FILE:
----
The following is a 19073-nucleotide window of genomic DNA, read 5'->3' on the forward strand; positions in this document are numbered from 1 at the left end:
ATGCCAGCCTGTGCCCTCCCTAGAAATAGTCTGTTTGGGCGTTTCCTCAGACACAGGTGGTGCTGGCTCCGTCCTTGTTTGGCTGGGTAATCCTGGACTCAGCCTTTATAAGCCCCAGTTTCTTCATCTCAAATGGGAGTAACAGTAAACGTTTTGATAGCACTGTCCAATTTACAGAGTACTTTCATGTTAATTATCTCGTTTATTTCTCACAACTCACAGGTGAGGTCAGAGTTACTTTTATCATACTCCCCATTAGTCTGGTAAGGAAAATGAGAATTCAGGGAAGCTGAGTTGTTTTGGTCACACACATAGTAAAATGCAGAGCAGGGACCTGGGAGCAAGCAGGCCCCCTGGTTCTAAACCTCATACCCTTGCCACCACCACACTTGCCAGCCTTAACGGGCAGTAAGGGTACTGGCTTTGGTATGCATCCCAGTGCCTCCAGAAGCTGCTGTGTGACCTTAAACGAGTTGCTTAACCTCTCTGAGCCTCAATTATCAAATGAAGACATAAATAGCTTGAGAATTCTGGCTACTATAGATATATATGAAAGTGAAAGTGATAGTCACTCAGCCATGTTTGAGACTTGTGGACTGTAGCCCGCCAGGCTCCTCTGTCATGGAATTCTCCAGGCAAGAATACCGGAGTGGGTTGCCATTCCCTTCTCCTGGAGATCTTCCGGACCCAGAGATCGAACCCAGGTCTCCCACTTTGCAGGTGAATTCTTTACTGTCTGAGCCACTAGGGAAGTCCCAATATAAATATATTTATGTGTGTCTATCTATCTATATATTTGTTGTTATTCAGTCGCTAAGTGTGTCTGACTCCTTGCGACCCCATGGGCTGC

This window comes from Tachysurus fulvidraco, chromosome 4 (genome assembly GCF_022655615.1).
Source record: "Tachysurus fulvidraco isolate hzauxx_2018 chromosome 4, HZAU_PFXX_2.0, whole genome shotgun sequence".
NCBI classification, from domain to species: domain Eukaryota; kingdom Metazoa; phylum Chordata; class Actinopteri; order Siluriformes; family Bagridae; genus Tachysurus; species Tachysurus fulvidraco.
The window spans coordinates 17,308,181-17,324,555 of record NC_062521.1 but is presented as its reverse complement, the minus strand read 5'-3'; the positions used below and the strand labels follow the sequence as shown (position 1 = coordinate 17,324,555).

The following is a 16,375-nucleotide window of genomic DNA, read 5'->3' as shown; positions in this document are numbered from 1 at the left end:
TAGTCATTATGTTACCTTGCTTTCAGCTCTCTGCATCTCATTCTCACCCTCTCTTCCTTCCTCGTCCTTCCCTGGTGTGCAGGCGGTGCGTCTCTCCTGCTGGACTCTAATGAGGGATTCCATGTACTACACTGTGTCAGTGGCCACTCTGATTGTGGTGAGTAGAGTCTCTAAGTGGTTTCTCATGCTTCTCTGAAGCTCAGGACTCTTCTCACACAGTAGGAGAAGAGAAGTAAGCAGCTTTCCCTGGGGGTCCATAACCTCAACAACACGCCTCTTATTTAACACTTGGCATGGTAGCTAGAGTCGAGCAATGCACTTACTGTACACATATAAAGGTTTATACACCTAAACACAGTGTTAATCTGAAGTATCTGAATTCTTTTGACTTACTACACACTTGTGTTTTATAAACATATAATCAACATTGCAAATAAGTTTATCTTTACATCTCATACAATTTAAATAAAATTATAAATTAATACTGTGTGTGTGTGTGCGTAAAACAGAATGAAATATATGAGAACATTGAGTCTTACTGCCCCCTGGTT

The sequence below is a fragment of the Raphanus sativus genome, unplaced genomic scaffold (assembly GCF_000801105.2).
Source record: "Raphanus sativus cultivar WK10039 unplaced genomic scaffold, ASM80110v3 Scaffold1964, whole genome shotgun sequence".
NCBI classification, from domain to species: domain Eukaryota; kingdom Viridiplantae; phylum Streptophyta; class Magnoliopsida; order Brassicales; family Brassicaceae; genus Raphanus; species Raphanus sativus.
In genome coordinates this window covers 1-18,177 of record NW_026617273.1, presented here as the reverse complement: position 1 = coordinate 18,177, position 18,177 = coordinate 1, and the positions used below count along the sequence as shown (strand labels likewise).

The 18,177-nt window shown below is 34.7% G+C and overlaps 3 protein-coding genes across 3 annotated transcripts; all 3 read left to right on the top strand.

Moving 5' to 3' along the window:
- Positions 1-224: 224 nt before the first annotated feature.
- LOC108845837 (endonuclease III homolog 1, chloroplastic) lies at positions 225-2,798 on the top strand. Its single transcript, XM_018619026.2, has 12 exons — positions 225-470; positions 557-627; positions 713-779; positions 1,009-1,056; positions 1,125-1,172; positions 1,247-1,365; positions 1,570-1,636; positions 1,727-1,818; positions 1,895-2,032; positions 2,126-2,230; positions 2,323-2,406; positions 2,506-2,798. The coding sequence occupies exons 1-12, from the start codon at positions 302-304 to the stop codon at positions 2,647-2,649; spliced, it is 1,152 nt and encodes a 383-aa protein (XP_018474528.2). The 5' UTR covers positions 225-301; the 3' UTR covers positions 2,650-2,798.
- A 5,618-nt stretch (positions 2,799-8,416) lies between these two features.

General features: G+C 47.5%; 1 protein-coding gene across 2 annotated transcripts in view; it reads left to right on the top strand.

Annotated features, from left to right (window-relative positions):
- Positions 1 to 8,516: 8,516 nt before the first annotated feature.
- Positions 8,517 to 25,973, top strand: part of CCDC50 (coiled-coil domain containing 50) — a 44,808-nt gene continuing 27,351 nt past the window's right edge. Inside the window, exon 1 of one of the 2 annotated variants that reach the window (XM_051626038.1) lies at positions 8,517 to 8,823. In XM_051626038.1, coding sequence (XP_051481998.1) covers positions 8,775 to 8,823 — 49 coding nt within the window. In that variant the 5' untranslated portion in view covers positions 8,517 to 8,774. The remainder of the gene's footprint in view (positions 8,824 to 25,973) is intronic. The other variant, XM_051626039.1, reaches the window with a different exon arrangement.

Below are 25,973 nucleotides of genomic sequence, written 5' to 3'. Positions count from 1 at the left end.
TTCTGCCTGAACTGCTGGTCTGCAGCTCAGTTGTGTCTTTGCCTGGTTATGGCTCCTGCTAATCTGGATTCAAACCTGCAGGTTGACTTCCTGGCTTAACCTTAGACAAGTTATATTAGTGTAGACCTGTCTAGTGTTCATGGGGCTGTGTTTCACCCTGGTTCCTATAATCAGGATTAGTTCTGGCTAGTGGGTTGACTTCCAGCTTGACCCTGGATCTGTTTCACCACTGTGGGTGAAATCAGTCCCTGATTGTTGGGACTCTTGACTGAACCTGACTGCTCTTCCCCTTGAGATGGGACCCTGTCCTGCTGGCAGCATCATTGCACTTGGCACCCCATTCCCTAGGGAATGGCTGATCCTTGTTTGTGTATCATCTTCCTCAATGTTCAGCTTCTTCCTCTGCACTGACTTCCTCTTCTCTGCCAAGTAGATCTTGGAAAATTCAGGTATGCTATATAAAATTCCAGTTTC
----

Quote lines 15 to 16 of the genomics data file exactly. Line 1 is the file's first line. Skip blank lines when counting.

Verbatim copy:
- Positions 1-224: 224 nt before the first annotated feature.
- LOC108845837 (endonuclease III homolog 1, chloroplastic) lies at positions 225-2,798 on the top strand. Its single transcript, XM_018619026.2, has 12 exons — positions 225-470; positions 557-627; positions 713-779; positions 1,009-1,056; positions 1,125-1,172; positions 1,247-1,365; positions 1,570-1,636; positions 1,727-1,818; positions 1,895-2,032; positions 2,126-2,230; positions 2,323-2,406; positions 2,506-2,798. The coding sequence occupies exons 1-12, from the start codon at positions 302-304 to the stop codon at positions 2,647-2,649; spliced, it is 1,152 nt and encodes a 383-aa protein (XP_018474528.2). The 5' UTR covers positions 225-301; the 3' UTR covers positions 2,650-2,798.